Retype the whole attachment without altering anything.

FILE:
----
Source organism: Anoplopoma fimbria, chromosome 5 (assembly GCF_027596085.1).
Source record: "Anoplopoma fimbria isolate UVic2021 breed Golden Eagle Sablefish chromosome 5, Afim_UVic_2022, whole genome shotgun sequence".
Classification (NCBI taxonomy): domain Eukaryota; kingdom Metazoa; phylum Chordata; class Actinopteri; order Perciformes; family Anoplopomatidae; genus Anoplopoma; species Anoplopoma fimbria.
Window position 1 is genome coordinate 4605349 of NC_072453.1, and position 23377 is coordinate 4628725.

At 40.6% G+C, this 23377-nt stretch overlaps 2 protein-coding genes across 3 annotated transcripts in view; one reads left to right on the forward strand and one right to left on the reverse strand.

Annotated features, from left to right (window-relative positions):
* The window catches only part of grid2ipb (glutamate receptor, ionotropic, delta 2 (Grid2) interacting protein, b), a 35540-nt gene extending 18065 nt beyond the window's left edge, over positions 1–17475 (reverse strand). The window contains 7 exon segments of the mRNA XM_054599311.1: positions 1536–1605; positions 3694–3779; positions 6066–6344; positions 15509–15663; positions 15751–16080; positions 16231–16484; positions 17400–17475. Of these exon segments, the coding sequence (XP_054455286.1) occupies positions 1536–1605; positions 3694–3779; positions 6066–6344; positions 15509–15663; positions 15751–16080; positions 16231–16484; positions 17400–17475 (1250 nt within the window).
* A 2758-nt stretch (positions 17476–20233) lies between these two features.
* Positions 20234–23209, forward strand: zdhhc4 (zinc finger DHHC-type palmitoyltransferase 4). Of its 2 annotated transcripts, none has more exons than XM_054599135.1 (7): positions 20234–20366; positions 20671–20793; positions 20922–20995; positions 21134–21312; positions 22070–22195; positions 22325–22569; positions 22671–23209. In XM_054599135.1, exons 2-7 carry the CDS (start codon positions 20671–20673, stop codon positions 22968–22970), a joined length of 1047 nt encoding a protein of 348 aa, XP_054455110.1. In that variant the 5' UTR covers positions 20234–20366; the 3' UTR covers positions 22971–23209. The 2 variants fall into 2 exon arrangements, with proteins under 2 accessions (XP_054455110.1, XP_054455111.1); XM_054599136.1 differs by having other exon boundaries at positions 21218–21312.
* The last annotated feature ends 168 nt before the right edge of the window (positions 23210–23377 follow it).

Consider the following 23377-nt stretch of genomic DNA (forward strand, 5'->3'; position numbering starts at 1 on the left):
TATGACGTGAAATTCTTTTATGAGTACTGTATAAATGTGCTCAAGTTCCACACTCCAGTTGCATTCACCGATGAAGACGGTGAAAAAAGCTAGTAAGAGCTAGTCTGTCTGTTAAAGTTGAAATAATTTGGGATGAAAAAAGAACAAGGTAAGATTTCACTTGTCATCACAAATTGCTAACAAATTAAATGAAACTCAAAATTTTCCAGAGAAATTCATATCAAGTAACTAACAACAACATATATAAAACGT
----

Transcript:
Source organism: Anoplopoma fimbria, chromosome 5 (assembly GCF_027596085.1).
Source record: "Anoplopoma fimbria isolate UVic2021 breed Golden Eagle Sablefish chromosome 5, Afim_UVic_2022, whole genome shotgun sequence".
Classification (NCBI taxonomy): domain Eukaryota; kingdom Metazoa; phylum Chordata; class Actinopteri; order Perciformes; family Anoplopomatidae; genus Anoplopoma; species Anoplopoma fimbria.
Window position 1 is genome coordinate 4605349 of NC_072453.1, and position 23377 is coordinate 4628725.

At 40.6% G+C, this 23377-nt stretch overlaps 2 protein-coding genes across 3 annotated transcripts in view; one reads left to right on the forward strand and one right to left on the reverse strand.

Annotated features, from left to right (window-relative positions):
* The window catches only part of grid2ipb (glutamate receptor, ionotropic, delta 2 (Grid2) interacting protein, b), a 35540-nt gene extending 18065 nt beyond the window's left edge, over positions 1–17475 (reverse strand). The window contains 7 exon segments of the mRNA XM_054599311.1: positions 1536–1605; positions 3694–3779; positions 6066–6344; positions 15509–15663; positions 15751–16080; positions 16231–16484; positions 17400–17475. Of these exon segments, the coding sequence (XP_054455286.1) occupies positions 1536–1605; positions 3694–3779; positions 6066–6344; positions 15509–15663; positions 15751–16080; positions 16231–16484; positions 17400–17475 (1250 nt within the window).
* A 2758-nt stretch (positions 17476–20233) lies between these two features.
* Positions 20234–23209, forward strand: zdhhc4 (zinc finger DHHC-type palmitoyltransferase 4). Of its 2 annotated transcripts, none has more exons than XM_054599135.1 (7): positions 20234–20366; positions 20671–20793; positions 20922–20995; positions 21134–21312; positions 22070–22195; positions 22325–22569; positions 22671–23209. In XM_054599135.1, exons 2-7 carry the CDS (start codon positions 20671–20673, stop codon positions 22968–22970), a joined length of 1047 nt encoding a protein of 348 aa, XP_054455110.1. In that variant the 5' UTR covers positions 20234–20366; the 3' UTR covers positions 22971–23209. The 2 variants fall into 2 exon arrangements, with proteins under 2 accessions (XP_054455110.1, XP_054455111.1); XM_054599136.1 differs by having other exon boundaries at positions 21218–21312.
* The last annotated feature ends 168 nt before the right edge of the window (positions 23210–23377 follow it).

Consider the following 23377-nt stretch of genomic DNA (forward strand, 5'->3'; position numbering starts at 1 on the left):
TATGACGTGAAATTCTTTTATGAGTACTGTATAAATGTGCTCAAGTTCCACACTCCAGTTGCATTCACCGATGAAGACGGTGAAAAAAGCTAGTAAGAGCTAGTCTGTCTGTTAAAGTTGAAATAATTTGGGATGAAAAAAGAACAAGGTAAGATTTCACTTGTCATCACAAATTGCTAACAAATTAAATGAAACTCAAAATTTTCCAGAGAAATTCATATCAAGTAACTAACAACAACATATATAAAACGT